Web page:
America stood tall in eulogizing President Bush: Matt's Memo
I was particularly proud of America this week. Majestic Washington D.C. provided a glorious setting for the memorial tribute for President George H.W. Bush. Our nation stood tall as we marked the life of an accomplished man, but more significantly celebrated the continuity of government that is unique to these United States of America.
The President and three former President's joined the fifth member of their exclusive club as he prepared to lay to rest his father who, until Friday, had been the surviving sixth. Carter, Clinton, Bush, Obama and Trump. These American leaders filled the front pews of the National Cathedral. Adding to the mix the candidates who came up short of the White House such as Bob Dole, Hillary Clinton and Al Gore.
The Washington tributes were planned, in part, by the 41st President himself. They struck the right note, over and over. Respectful. Civil. Caring. Among the emotional poignant moments the family also brought humor and playfulness. President George W. Bush handed a hard candy to former First Lady Michelle Obama. In his eulogy he made fun of his father's shortcomings as few as they were. The eldest son included his father's poor short game on the golf course, his clumsy skills on the dance floor and his disdain for broccoli.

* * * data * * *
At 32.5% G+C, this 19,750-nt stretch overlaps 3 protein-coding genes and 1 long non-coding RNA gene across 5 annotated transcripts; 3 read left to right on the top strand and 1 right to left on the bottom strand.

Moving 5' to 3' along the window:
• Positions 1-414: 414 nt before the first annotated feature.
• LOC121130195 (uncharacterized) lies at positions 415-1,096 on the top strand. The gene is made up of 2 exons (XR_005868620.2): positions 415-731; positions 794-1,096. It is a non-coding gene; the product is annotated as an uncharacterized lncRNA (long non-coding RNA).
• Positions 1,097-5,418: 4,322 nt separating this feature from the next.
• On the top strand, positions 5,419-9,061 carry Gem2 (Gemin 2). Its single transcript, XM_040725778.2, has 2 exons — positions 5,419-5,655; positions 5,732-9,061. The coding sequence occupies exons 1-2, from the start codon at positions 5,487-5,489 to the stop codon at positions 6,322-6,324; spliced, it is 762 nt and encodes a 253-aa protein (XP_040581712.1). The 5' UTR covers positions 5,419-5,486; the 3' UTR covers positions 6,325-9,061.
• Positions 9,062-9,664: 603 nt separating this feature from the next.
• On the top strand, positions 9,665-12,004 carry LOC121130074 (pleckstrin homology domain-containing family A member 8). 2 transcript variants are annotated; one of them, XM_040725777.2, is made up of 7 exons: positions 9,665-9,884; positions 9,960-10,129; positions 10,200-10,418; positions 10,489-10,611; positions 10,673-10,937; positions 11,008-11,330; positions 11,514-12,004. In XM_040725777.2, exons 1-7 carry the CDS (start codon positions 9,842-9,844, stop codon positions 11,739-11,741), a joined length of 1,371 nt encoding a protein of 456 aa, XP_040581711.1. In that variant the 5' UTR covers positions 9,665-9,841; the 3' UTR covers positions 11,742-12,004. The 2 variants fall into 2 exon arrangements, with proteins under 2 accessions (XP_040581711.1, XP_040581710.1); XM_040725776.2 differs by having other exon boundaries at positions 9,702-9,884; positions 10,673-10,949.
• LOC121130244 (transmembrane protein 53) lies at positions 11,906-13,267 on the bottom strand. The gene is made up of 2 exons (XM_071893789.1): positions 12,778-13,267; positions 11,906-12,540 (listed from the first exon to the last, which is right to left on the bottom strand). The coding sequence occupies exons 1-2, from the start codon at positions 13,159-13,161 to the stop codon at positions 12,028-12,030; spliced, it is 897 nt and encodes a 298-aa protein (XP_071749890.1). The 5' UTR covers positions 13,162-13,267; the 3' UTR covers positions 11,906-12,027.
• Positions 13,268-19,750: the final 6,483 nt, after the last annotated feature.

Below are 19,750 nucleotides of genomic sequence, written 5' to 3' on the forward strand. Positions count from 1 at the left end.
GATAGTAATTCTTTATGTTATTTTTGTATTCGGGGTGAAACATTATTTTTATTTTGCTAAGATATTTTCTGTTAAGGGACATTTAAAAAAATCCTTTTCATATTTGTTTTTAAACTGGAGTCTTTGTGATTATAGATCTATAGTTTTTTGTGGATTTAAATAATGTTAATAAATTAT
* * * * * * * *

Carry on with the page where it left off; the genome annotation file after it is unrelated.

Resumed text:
He needed the humor to keep breathing through the difficult stretches. That included the description of the final moment he spoke with his father last Friday. The son said his father was a good Dad. The father said , "I love you." What better way to end?
The procession off Capitol Hill and down Pennsylvania Avenue was reminiscent of a Inauguration Day. The flag draped casket recalled other Presidential funerals, particularly that of President Kennedy another of our World War II veteran presidents.
The gathering of elite DC inside the Cathedral had the warmth of a funeral for any of our own loved ones in our community's loveliest church. America stood tall just as President George Bush did, before we needed to add the H.W. Rest in peace to one of the nation's great public servants.